Anyway, from there I just tried to put myself in this guy’s (Martin’s) situation.  Well, first I wrote a biography for him.  There were a ton of things that I came up with for him to say, and it was really hard to decide what to put in and what to leave out.  There was also a lot of stuff that I didn’t think of until after I was done shooting, and I was like, “Damn it!  How could he forget to tell him that!?” (for example, “It doesn’t matter to me if you’re straight or gay or bi, I just care that you’re a good person.”)  I had to let go of that, though, because I was sure that Martin would have been kicking himself for forgetting something, too, but after a certain point, well… what can you do?  It also bears noting that I’m not Martin, and Martin isn’t me.  We certainly have a lot of things in common, but make no mistake, he’s a character (notice the slight Southern accent blunted by years of living in the city?  See?  Character.).

All that said, cancer is a big issue for me.  It’s something that’s touched my family, and the families of many of my close friends.  It’s one of the few things that I hate.  I recognize that this may not be profound, but I’ll say it anyway: Fuck Cancer.

On the purely technical side of things, man, my computer is STRUGGLING with this HD footage.  It’s still exporting as I write this.  It’s been exporting for an hour now, which is a long time for a six minute video.  It also takes forever to render if I use a filter (even titles take a long time).  I find myself fantasizing about a tower with eight core processors and a ton of RAM.  I’m hoping someone out there will fall in love with 50in50 and donate such a thing to the project (a used one would be dandy), because buying such a thing would be the end of the Kickstarter money and then some, and I’d really rather spend that in more creative ways (on creative people, for example).  Anyway, hope springs eternal.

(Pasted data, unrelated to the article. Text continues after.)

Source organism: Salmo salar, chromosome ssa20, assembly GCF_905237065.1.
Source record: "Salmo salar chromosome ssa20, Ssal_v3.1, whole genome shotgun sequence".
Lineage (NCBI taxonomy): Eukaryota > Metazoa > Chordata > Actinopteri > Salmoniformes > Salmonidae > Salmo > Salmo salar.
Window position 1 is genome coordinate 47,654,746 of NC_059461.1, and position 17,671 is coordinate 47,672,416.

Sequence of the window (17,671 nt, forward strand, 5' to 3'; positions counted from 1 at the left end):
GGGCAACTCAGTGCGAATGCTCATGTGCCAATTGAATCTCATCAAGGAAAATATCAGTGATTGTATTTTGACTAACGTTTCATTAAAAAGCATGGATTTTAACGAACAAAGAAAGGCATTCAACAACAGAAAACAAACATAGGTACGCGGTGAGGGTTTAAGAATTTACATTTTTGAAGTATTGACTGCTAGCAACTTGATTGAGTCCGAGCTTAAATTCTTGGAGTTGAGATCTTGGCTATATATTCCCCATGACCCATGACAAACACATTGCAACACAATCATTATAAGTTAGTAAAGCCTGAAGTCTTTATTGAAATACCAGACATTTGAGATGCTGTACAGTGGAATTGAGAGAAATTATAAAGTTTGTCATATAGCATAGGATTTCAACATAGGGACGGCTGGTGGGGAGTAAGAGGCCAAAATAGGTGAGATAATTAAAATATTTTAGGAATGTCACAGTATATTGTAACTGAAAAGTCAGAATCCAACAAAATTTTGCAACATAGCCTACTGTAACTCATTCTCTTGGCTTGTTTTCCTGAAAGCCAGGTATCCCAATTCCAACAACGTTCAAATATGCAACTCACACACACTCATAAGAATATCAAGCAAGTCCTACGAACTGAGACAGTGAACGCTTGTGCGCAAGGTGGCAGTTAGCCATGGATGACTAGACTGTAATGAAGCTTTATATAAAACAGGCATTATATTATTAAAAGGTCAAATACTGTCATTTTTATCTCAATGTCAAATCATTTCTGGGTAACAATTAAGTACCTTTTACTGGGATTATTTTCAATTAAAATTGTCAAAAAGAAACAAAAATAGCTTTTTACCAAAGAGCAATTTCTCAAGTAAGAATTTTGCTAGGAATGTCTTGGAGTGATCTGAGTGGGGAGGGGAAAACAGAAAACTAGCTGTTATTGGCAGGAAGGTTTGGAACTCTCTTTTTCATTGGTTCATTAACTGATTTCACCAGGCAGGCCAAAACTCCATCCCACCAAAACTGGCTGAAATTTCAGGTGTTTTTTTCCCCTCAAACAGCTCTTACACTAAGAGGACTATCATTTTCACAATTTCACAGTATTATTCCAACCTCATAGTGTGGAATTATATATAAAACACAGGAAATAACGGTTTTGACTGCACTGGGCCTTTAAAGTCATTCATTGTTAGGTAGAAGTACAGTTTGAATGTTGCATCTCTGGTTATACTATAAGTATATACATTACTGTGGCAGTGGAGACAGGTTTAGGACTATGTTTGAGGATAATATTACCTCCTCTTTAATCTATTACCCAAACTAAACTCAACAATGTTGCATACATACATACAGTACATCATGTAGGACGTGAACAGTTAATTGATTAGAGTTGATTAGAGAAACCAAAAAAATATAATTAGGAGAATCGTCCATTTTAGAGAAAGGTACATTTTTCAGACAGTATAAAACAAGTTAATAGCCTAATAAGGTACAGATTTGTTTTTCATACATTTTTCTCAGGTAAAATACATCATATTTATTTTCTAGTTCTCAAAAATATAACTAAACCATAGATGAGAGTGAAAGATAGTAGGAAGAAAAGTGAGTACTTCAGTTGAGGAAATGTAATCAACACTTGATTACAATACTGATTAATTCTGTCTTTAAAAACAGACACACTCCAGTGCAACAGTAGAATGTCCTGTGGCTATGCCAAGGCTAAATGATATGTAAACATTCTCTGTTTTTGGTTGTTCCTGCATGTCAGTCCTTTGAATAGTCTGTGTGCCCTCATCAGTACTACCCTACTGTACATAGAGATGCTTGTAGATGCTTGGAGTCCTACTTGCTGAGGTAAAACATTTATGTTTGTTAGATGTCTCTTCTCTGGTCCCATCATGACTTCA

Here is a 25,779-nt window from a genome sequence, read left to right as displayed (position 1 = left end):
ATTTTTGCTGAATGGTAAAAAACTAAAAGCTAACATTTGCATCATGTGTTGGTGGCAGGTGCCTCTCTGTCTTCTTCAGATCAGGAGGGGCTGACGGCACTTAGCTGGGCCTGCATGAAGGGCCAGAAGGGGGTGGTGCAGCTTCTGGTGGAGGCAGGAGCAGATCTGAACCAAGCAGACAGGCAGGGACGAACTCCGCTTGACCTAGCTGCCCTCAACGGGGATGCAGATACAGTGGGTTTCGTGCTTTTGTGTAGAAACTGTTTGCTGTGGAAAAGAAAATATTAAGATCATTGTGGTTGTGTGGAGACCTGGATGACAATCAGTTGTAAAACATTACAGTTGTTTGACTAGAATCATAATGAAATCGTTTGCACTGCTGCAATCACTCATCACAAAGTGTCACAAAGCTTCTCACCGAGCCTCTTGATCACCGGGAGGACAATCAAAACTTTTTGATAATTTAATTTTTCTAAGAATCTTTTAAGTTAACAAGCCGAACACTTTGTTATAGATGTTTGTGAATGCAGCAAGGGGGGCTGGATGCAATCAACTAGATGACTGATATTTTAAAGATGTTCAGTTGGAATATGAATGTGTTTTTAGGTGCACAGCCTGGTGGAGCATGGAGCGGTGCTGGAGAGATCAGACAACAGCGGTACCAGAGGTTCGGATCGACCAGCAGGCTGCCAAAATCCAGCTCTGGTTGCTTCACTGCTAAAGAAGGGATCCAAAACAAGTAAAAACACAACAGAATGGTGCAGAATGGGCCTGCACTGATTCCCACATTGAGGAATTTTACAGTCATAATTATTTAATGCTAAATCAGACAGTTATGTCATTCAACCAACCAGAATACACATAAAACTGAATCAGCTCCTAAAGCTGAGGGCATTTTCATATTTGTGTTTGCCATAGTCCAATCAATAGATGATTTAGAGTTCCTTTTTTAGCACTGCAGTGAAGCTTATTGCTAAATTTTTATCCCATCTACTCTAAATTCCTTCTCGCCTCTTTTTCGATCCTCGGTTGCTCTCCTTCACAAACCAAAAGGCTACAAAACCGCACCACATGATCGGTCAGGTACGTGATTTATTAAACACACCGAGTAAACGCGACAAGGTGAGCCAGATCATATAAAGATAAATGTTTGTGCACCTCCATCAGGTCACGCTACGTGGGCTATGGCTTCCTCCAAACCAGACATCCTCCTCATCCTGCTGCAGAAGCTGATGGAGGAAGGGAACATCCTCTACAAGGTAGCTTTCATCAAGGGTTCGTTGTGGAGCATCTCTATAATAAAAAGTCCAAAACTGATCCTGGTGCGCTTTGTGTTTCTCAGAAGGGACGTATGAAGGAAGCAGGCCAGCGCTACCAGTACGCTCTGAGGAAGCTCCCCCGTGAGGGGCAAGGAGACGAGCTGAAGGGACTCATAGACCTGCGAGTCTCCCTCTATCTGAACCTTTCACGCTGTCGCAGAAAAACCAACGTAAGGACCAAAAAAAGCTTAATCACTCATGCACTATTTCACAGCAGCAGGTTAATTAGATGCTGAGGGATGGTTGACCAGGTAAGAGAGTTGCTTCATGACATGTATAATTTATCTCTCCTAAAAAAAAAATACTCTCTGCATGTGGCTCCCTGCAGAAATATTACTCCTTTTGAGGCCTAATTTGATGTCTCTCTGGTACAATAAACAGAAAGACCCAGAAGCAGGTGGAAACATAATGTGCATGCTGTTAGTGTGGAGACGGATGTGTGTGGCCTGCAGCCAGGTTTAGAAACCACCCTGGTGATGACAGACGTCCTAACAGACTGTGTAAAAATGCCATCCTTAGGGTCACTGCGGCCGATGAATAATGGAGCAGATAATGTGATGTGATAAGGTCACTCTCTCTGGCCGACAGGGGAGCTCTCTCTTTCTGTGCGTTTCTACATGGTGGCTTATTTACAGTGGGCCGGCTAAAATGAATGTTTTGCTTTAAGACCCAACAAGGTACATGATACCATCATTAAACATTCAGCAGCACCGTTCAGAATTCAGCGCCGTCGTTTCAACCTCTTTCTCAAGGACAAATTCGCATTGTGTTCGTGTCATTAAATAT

In conclusion, the horse was mad at me for abandoning it for so long, and she bucked and bit like hell.  We’ve made up now, though, and it feels good to be back in the saddle.  Hope to see you again next Friday.

Cheers,

Brent

P.S.  50in50 will no longer be every single week.  It will likely be three weeks on, then one week off.  This is to prevent burnouts and crappiness.  It’s also so I can devote time to fulfilling some of my obligations to my Kickstarter Backers.  SNL has been doing three weeks on and one week off for thirty years now, so I feel pretty okay about it.

~ by 50in50 on January 9, 2010.

5 Responses to “Week 25: Martin Carroll’s Birthday Present”

  1. yeah! you’re back, and i’m happy about that, although i’m also a little teary-eyed after watching that video. bravo. -mia

  2. Really enjoyed this one…pretty moving. Glad you are back!

  3. Brent, that was excellent. A great idea and a wonderful production. Nice work.

  4. Brent, this is great. A story like this doesn’t need HD bells and whistles to touch anyone who gives it a chance.

    It’s hard enough to lose people close to you.. but what if you knew you were going to lose all of them? And all of them were going to lose you? I think the question of what we would leave behind, given the chance, is one that’s always got to end up with “not enough.” There’s always something you wish you’d have said, or done, or made. Your experience sums it up well.

    Very touching & provocative.

  5. wonderfully moving.